4. Credit Suisse hard hit: The European banking giant Credit Suisse, which has assets around the world, was hard hit by the market upheaval. The bank indicated that it had found certain "material weaknesses" in its financial reporting. It was not clear at the time whether the European Central Bank would be able to rescue Credit Suisse. This sent financial markets into a state of panic, although the Swiss National Bank intervened at the right moment and provided liquidity of around $53.7 billion to Credit Suisse in order to assuage European investors’ fears. According to a statement issued by the Swiss National Bank, Credit Suisse would repurchase about $3 billion of debt. However, this did not resolve the crisis. On 19 March, Swiss bank UBS offered to buy Credit Suisse in a billion-dollar deal. The Swiss government is expected to amend its banking laws in order to facilitate the takeover.

5. Treasury yields drop: In order to avoid stock market risks, many investors turned to government bonds as a safer choice in the wake of SVB’s bankruptcy. This caused a major drop in treasury yields, which moved in the opposite direction as stocks. Germany’s two-year bond yield, which is seen as a benchmark for the euro zone, dropped by about half a percentage point during the day that the SVB was shut down.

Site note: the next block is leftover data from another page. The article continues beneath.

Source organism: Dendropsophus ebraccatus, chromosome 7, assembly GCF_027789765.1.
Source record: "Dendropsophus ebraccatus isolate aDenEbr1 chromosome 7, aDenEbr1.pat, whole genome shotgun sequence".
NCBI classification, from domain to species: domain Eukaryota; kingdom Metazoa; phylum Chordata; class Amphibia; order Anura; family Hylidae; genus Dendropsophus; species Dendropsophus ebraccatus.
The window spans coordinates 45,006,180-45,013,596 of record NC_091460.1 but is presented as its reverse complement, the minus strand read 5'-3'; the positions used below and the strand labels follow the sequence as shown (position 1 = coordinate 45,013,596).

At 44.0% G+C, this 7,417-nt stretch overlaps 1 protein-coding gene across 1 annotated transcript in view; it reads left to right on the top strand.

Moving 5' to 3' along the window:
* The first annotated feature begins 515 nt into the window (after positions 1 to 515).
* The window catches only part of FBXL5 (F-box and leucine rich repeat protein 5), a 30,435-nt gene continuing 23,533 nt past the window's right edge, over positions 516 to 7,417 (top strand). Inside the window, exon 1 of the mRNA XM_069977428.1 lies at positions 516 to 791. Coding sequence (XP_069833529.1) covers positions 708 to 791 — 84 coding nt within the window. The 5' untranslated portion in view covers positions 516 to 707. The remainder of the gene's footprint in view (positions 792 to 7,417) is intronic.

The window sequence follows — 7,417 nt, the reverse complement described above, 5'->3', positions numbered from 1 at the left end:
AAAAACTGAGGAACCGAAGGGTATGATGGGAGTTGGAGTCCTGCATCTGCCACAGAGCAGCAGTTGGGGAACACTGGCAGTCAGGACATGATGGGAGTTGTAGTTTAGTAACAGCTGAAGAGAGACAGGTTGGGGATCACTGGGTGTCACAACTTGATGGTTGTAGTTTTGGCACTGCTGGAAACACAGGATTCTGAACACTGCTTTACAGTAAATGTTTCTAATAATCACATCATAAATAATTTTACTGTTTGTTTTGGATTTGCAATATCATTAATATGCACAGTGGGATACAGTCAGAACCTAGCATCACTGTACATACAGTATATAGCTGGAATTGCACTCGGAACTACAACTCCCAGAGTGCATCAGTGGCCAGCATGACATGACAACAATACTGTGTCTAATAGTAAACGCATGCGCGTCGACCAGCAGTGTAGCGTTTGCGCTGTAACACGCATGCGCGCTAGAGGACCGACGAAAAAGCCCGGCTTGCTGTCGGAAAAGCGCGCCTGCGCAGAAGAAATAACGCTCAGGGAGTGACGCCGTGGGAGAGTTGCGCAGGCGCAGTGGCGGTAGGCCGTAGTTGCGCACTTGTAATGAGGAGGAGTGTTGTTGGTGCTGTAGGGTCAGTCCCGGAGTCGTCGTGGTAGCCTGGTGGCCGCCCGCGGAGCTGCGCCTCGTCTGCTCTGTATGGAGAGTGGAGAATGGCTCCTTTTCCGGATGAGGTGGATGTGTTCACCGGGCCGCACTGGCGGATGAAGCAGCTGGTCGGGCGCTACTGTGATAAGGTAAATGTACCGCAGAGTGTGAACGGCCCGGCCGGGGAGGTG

6. US banks turn to Federal Reserve: US banks flocked to the Federal Reserve Board’s liquidity facilities in an unprecedented fashion during the week following the closure of the SVB. The Federal Reserve’s weekly balance sheet indicated that it had provided about $153 billion in loans during the discount window, which was higher than at any time during the 2008 financial crisis.

Temporary Recovery

Financial markets have experienced an uneasy stability after the rapid intervention of the US government. After SVB, Signature Bank, and Silvergate Capital experienced huge financial problems, the US Federal Reserve Board, Department of the Treasury, and Federal Deposit Insurance Corporation (FDIC) announced a 25-billion-dollar Bank Term Funding Program. The program, which was launched on Sunday, March 12, provides loans for up to one year to struggling financial institutions under easier terms than usual. It aims to prevent potential worse-case scenarios such as a rapid and uncontrollable collapse extending to the rest of the financial system, starting with regional banks, which are seen as weaker and more susceptible to broader economic trends.

Markets were also calmed by US President Biden’s reassuring speech at the White House on 13 March, in which he promised American depositors that they would be able to access funds if their bank collapsed. This helped calm fears of more wide-scale bank liquidation and had a positive effect on the stock market.